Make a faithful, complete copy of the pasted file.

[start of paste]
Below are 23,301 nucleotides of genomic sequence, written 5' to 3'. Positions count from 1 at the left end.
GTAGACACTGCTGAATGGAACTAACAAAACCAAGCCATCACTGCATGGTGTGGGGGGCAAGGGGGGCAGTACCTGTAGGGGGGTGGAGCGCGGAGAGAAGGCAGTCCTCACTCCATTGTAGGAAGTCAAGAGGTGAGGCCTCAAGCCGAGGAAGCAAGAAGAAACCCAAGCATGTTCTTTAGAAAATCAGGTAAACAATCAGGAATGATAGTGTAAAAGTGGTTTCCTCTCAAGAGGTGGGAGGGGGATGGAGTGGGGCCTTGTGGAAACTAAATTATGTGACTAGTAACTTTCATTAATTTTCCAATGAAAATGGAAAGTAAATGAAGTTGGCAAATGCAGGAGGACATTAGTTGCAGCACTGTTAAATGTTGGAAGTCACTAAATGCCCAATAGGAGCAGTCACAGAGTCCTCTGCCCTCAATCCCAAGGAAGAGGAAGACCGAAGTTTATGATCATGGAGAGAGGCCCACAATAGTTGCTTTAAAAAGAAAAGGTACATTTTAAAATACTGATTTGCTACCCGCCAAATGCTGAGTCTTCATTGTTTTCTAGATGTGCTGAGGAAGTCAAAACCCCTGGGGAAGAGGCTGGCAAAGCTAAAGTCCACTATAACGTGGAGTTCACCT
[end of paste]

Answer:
Below are 23,301 nucleotides of genomic sequence, written 5' to 3'. Positions count from 1 at the left end.
GTAGACACTGCTGAATGGAACTAACAAAACCAAGCCATCACTGCATGGTGTGGGGGGCAAGGGGGGCAGTACCTGTAGGGGGGTGGAGCGCGGAGAGAAGGCAGTCCTCACTCCATTGTAGGAAGTCAAGAGGTGAGGCCTCAAGCCGAGGAAGCAAGAAGAAACCCAAGCATGTTCTTTAGAAAATCAGGTAAACAATCAGGAATGATAGTGTAAAAGTGGTTTCCTCTCAAGAGGTGGGAGGGGGATGGAGTGGGGCCTTGTGGAAACTAAATTATGTGACTAGTAACTTTCATTAATTTTCCAATGAAAATGGAAAGTAAATGAAGTTGGCAAATGCAGGAGGACATTAGTTGCAGCACTGTTAAATGTTGGAAGTCACTAAATGCCCAATAGGAGCAGTCACAGAGTCCTCTGCCCTCAATCCCAAGGAAGAGGAAGACCGAAGTTTATGATCATGGAGAGAGGCCCACAATAGTTGCTTTAAAAAGAAAAGGTACATTTTAAAATACTGATTTGCTACCCGCCAAATGCTGAGTCTTCATTGTTTTCTAGATGTGCTGAGGAAGTCAAAACCCCTGGGGAAGAGGCTGGCAAAGCTAAAGTCCACTATAACGTGGAGTTCACCT